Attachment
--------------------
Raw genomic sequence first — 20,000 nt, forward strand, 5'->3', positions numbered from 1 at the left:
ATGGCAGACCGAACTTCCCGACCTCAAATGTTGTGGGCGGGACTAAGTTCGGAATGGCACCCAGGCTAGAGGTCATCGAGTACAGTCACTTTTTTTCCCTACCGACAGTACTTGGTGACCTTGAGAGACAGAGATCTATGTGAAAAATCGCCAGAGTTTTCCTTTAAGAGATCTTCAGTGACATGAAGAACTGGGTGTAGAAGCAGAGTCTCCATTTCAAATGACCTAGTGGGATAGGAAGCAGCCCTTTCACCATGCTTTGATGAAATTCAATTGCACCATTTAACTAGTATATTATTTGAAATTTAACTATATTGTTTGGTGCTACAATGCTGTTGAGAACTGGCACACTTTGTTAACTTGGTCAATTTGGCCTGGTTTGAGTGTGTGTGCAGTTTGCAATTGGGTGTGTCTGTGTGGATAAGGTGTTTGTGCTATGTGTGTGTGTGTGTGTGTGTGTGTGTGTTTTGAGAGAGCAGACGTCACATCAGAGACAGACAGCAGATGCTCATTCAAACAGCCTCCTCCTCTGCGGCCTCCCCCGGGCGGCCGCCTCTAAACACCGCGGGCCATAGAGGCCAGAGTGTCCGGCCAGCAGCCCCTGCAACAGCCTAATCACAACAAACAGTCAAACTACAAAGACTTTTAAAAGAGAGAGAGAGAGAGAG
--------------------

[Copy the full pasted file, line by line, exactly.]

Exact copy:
Raw genomic sequence first — 20,000 nt, forward strand, 5'->3', positions numbered from 1 at the left:
ATGGCAGACCGAACTTCCCGACCTCAAATGTTGTGGGCGGGACTAAGTTCGGAATGGCACCCAGGCTAGAGGTCATCGAGTACAGTCACTTTTTTTCCCTACCGACAGTACTTGGTGACCTTGAGAGACAGAGATCTATGTGAAAAATCGCCAGAGTTTTCCTTTAAGAGATCTTCAGTGACATGAAGAACTGGGTGTAGAAGCAGAGTCTCCATTTCAAATGACCTAGTGGGATAGGAAGCAGCCCTTTCACCATGCTTTGATGAAATTCAATTGCACCATTTAACTAGTATATTATTTGAAATTTAACTATATTGTTTGGTGCTACAATGCTGTTGAGAACTGGCACACTTTGTTAACTTGGTCAATTTGGCCTGGTTTGAGTGTGTGTGCAGTTTGCAATTGGGTGTGTCTGTGTGGATAAGGTGTTTGTGCTATGTGTGTGTGTGTGTGTGTGTGTGTGTGTTTTGAGAGAGCAGACGTCACATCAGAGACAGACAGCAGATGCTCATTCAAACAGCCTCCTCCTCTGCGGCCTCCCCCGGGCGGCCGCCTCTAAACACCGCGGGCCATAGAGGCCAGAGTGTCCGGCCAGCAGCCCCTGCAACAGCCTAATCACAACAAACAGTCAAACTACAAAGACTTTTAAAAGAGAGAGAGAGAGAGAG